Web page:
In the heart of Clemson, South Carolina, the Clemson Area African American Museum (CAAAM) showcases “Where I’m From,” an art exhibition that provokes thought and deep reflection by Bachelor of Fine Arts (BFA) alumna Felicia Gibbs Greenlee ’93. This compelling showcase offers a unique visual exploration of Southern upbringing, unveiling unnoticed aspects of life.
The Opening Reception on December 27 marked the commencement of the exhibition, inviting attendees to immerse themselves in Greenlee’s artwork that catalyzed her storytelling. The fusion of art and narrative layers reveals the South’s often-overlooked share of her unspoken truths.
Reflecting on her Southern roots, Greenlee said, “As I grew up here in the South, I noticed things that no one else seemed to notice and no one seemed to talk about. This feeling stayed with me throughout my life, and I felt compelled to share it in my work. The ‘Where I’m From’ Art Exhibition represents how I see America.”
Her wood collages pay homage to the resilience of the African American community, employing elements like chains and the American flag in abstract and figurative forms.
Originally from Philadelphia, Greenlee’s relocation to Seneca, S.C., at the age of eight marked the beginning of her artistic journey. After earning her BFA in 1993 from Clemson University, she pursued a career as a textile designer while nurturing her unwavering passion for art.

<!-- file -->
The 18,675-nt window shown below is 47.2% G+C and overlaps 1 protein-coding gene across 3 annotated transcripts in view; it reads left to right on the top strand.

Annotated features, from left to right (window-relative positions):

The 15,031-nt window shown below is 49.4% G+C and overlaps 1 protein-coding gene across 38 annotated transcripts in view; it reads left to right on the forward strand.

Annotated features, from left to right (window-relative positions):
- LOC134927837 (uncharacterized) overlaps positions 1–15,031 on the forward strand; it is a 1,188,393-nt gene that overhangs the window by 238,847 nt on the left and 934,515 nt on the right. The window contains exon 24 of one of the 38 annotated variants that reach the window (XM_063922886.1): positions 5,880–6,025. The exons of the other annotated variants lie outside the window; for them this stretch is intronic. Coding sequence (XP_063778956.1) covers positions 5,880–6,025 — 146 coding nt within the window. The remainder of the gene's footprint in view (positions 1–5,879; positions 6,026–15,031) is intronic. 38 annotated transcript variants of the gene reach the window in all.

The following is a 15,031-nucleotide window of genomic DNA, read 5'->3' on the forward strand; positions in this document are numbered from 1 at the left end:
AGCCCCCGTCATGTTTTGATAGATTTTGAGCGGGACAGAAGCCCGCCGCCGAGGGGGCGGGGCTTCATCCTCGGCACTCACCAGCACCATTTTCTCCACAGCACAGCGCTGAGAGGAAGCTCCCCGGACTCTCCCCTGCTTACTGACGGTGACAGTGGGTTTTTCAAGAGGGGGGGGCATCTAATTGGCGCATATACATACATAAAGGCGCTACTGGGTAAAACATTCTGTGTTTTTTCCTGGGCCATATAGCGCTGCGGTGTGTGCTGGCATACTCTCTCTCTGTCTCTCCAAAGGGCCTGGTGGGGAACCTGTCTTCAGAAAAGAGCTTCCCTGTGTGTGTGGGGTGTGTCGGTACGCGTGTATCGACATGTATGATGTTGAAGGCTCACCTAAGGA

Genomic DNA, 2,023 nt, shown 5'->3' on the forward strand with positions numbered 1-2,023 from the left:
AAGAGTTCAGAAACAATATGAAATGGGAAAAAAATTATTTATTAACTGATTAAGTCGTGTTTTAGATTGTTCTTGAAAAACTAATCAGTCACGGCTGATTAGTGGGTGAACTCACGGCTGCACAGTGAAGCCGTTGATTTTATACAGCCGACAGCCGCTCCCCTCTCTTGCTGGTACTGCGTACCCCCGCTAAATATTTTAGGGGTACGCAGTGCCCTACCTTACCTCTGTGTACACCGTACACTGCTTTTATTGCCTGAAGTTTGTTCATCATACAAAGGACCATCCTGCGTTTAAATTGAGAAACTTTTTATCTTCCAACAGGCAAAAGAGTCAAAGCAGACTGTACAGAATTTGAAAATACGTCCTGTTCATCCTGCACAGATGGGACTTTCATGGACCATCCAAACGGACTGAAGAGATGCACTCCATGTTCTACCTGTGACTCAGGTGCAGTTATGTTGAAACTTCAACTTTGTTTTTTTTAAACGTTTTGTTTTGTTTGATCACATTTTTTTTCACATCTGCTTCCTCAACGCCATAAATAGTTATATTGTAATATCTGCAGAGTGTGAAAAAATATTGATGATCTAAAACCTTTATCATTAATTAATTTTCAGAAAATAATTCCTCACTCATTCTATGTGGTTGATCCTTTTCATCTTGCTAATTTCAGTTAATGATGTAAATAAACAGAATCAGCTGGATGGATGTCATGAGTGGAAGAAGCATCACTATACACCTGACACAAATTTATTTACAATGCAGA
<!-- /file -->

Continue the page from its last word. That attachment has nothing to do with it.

Visitors are invited to explore the profound narrative within “Where I’m From,” providing a unique opportunity to engage with Greenlee’s observations and experiences. The exhibition runs until May 23, with gallery hours from Tuesday to Friday, 10 a.m. – 4 p.m. and the first Saturday of the month, 11 a.m. – 5 p.m., located at 214 Butler Street in Clemson.
Greenlee’s interview with Clemson News has been edited for length and clarity.
Clemson News: What made you pursue a BFA degree at Clemson University?
Felicia Gibbs Greenlee: Several relatives worked at Clemson University, as well as my mother, now retired after 31 years. She would take my older brother and me to plays and other events on campus. My brother and I would explore the campus, and I put it out into the universe that I would attend Clemson University one day.
CN: When did you begin creating in wood?
FGG: In 1995, I received an opportunity to exhibit my work. All the pieces in the show were from my college years as a BFA student at Clemson University. During the show, I realized the few pieces I liked were those done in wood. After that show, I decided to focus on creating wood pieces. I took a departure from traditional canvas painting, but I continued drawing.
CN: What is your inspiration for the exhibition?
FGG: As a young girl, I was first introduced to art on the 70’s television show Good Times. I only watched the closing credits to see the camera pan over the painting “Sugar Shack” by Ernie Barnes. The figures in his painting seemed to come alive and move to the sounds of the music. After a couple of episodes, I realized there were more paintings revealed, and I began watching the entire show.
Good Times inspired me to become an artist. The television program led me to believe that the world saw me. As I got older, I noticed that the world did not see me at all. My ancestors and culture are absent from the history books and museums. The world did not think I would notice.
Get in touch and we will connect you with the author or another expert.
Or email us at firstname.lastname@example.org